Sorry, Not Sorry

Sorry, Not Sorry

How your language might be undermining your status in the eyes of others.

I recently began a game with a friend of mine. Each time we catch the other apologizing unnecessarily, we contribute a dollar to a coffee can. After 24 hours I was $13 poorer. And for that, I was certainly sorry!

Sorry has become a ubiquitous word to express a range of emotions, spanning a wide berth, from deep concern to a benign automatic retort. And this chorus of contrition may be a harmful song to sing.

Buying into the belief that you are at fault, even when your response is the highly automated reaction many of us have to minor indiscretions (e.g., apologizing for being 30 seconds late as a result of traffic you couldn’t control), changes the story of value you assign to yourself.

And your brain takes notice. Women apologize significantly more than men. This language is the apologetic tone of those who are serving or are otherwise unempowered. A kissing of the ring of sorts. I couldn’t say it better than author, Connie Sobczak.

I believe that now more than ever it is important for us all, and especially young women, to stand in our power, and speak from that place. It’s time to step in and take up space unapologetically. I think of how sorry can undermine a young woman’s ability to protect herself when necessary. If she’s been taught, possibly by cultural osmosis or perhaps from parents who don’t allow her to have a disagreeing voice, to continuously apologize for her words and/or actions in innocuous situations, what happens when someone confronts her with aggression and she needs to respond from a place of strength? It won’t be there. The “good girl,” must-be-nice part of her personality takes over, and she gives her power away with sorry.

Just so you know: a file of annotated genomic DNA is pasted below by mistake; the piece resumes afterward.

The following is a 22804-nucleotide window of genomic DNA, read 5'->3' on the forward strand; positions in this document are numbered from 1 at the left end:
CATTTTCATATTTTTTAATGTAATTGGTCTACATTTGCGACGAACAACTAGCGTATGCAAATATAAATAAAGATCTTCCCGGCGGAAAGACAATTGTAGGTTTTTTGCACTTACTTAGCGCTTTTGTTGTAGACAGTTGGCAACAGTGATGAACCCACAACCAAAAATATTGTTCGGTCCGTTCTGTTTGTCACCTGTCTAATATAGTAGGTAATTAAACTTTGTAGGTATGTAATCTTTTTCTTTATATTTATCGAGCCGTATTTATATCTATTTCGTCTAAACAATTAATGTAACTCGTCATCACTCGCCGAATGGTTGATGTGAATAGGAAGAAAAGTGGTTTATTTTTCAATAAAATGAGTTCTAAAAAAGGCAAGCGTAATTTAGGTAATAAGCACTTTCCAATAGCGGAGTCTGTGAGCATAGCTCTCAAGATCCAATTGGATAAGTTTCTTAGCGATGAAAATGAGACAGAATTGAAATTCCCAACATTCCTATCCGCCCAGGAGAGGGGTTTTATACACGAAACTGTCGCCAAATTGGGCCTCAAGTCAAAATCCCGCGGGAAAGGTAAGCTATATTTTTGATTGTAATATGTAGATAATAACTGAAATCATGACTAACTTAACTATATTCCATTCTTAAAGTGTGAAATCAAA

The stories we tell ourselves are powerful and our brain creates a life that matches the language we use. Too often that means that women in particular find ourselves in positions where our very existence feels like an imposition. We need to challenge ourselves to expand our vocabulary in ways to empower rather than apologize to our own diminishment.


Source: GDJ/Pixabay

I myself am a survivor of a sexual assault. An assault that a few years prior, I would have responded by bowing my head in shame, taking the blame, and apologizing for how my existence must have created the situation.

But this time I’m not sorry.

This assault recently came into the public eye in the form of a defamation lawsuit filed against me by my assailant. Without going off on a tangent about silencing victims through fear or intimidation, I want to highlight something about the hundreds of messages that I received in support.

Nearly every one of them contained some version of “I’m sorry.” I too, found myself apologizing for the experiences of others who had vulnerably shared with me their own survival stories. It occurred to me how absurd this behavior was. Here was a community of strong and compassionate people who had all experienced attacks at the hands of others, and we were clucking apologies to one another.

We have to find ways of using our language differently.

It may seem like a minor detail, but language is a vital component of our culture. Instead of “sorry,” perhaps we can offer words like “how can I help?” or “I’m with you,” or “I hear you.” It will take time, but only by addressing these seemingly insignificant matters will the psychology of our own mindsets—and then eventually, our culture—begin to change.

And maybe, just maybe, I’ll be able to go a full day without contributing to the coffee can of “sorry.”

References

Mitchell, Anne B. (2018). Melvin Younts sues woman who accused him of sexual assault. Greenville News. https://www.greenvilleonline.com/story/news/2018/10/09/melvin-younts-sues-woman-who-accused-him-sexual-assault/1578048002/

Rebecca Heiss, Ph.D.

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